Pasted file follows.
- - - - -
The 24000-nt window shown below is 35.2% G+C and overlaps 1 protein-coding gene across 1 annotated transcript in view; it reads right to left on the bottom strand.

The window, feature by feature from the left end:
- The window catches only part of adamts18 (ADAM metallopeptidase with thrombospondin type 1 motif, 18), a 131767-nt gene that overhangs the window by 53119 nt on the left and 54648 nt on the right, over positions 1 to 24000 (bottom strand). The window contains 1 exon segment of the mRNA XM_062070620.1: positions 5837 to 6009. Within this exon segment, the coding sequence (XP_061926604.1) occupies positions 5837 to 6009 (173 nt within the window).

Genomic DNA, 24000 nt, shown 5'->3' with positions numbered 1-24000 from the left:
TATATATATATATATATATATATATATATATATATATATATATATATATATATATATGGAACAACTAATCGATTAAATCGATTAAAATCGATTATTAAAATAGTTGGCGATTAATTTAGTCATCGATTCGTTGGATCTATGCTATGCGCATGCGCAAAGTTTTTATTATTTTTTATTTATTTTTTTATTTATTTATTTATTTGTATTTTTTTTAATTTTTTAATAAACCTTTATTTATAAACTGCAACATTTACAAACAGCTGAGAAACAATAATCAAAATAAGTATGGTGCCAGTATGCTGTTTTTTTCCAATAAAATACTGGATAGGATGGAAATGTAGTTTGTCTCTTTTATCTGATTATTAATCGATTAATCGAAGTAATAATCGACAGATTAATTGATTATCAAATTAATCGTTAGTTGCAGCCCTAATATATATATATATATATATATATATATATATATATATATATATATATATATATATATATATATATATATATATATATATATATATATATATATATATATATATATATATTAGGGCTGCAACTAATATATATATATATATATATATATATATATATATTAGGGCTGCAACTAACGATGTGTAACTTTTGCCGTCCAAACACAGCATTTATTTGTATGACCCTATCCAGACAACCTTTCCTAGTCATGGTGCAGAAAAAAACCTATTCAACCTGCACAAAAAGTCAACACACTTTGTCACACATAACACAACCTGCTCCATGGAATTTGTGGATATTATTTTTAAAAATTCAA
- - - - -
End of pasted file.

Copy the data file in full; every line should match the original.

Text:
The 24000-nt window shown below is 35.2% G+C and overlaps 1 protein-coding gene across 1 annotated transcript in view; it reads right to left on the bottom strand.

The window, feature by feature from the left end:
- The window catches only part of adamts18 (ADAM metallopeptidase with thrombospondin type 1 motif, 18), a 131767-nt gene that overhangs the window by 53119 nt on the left and 54648 nt on the right, over positions 1 to 24000 (bottom strand). The window contains 1 exon segment of the mRNA XM_062070620.1: positions 5837 to 6009. Within this exon segment, the coding sequence (XP_061926604.1) occupies positions 5837 to 6009 (173 nt within the window).

Genomic DNA, 24000 nt, shown 5'->3' with positions numbered 1-24000 from the left:
TATATATATATATATATATATATATATATATATATATATATATATATATATATATATGGAACAACTAATCGATTAAATCGATTAAAATCGATTATTAAAATAGTTGGCGATTAATTTAGTCATCGATTCGTTGGATCTATGCTATGCGCATGCGCAAAGTTTTTATTATTTTTTATTTATTTTTTTATTTATTTATTTATTTGTATTTTTTTTAATTTTTTAATAAACCTTTATTTATAAACTGCAACATTTACAAACAGCTGAGAAACAATAATCAAAATAAGTATGGTGCCAGTATGCTGTTTTTTTCCAATAAAATACTGGATAGGATGGAAATGTAGTTTGTCTCTTTTATCTGATTATTAATCGATTAATCGAAGTAATAATCGACAGATTAATTGATTATCAAATTAATCGTTAGTTGCAGCCCTAATATATATATATATATATATATATATATATATATATATATATATATATATATATATATATATATATATATATATATATATATATATATATATATATATATATATATATATTAGGGCTGCAACTAATATATATATATATATATATATATATATATATATTAGGGCTGCAACTAACGATGTGTAACTTTTGCCGTCCAAACACAGCATTTATTTGTATGACCCTATCCAGACAACCTTTCCTAGTCATGGTGCAGAAAAAAACCTATTCAACCTGCACAAAAAGTCAACACACTTTGTCACACATAACACAACCTGCTCCATGGAATTTGTGGATATTATTTTTAAAAATTCAA